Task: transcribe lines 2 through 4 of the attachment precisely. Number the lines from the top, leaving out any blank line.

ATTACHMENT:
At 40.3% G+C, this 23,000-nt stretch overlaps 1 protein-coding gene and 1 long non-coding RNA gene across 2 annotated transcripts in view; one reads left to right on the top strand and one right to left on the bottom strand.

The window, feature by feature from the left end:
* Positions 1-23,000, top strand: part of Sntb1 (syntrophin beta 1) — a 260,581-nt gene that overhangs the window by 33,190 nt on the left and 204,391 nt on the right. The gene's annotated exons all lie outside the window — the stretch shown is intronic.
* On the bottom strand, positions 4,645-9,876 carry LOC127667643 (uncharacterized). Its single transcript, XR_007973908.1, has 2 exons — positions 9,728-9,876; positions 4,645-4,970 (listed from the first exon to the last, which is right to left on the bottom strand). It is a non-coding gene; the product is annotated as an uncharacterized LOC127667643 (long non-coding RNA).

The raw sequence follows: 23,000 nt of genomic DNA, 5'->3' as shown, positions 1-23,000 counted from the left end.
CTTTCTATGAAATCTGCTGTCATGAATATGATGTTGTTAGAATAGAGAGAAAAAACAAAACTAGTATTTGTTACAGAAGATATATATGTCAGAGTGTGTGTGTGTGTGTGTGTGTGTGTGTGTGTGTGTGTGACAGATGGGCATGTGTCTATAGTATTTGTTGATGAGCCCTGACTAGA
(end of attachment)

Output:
The window, feature by feature from the left end:
* Positions 1-23,000, top strand: part of Sntb1 (syntrophin beta 1) — a 260,581-nt gene that overhangs the window by 33,190 nt on the left and 204,391 nt on the right. The gene's annotated exons all lie outside the window — the stretch shown is intronic.
* On the bottom strand, positions 4,645-9,876 carry LOC127667643 (uncharacterized). Its single transcript, XR_007973908.1, has 2 exons — positions 9,728-9,876; positions 4,645-4,970 (listed from the first exon to the last, which is right to left on the bottom strand). It is a non-coding gene; the product is annotated as an uncharacterized LOC127667643 (long non-coding RNA).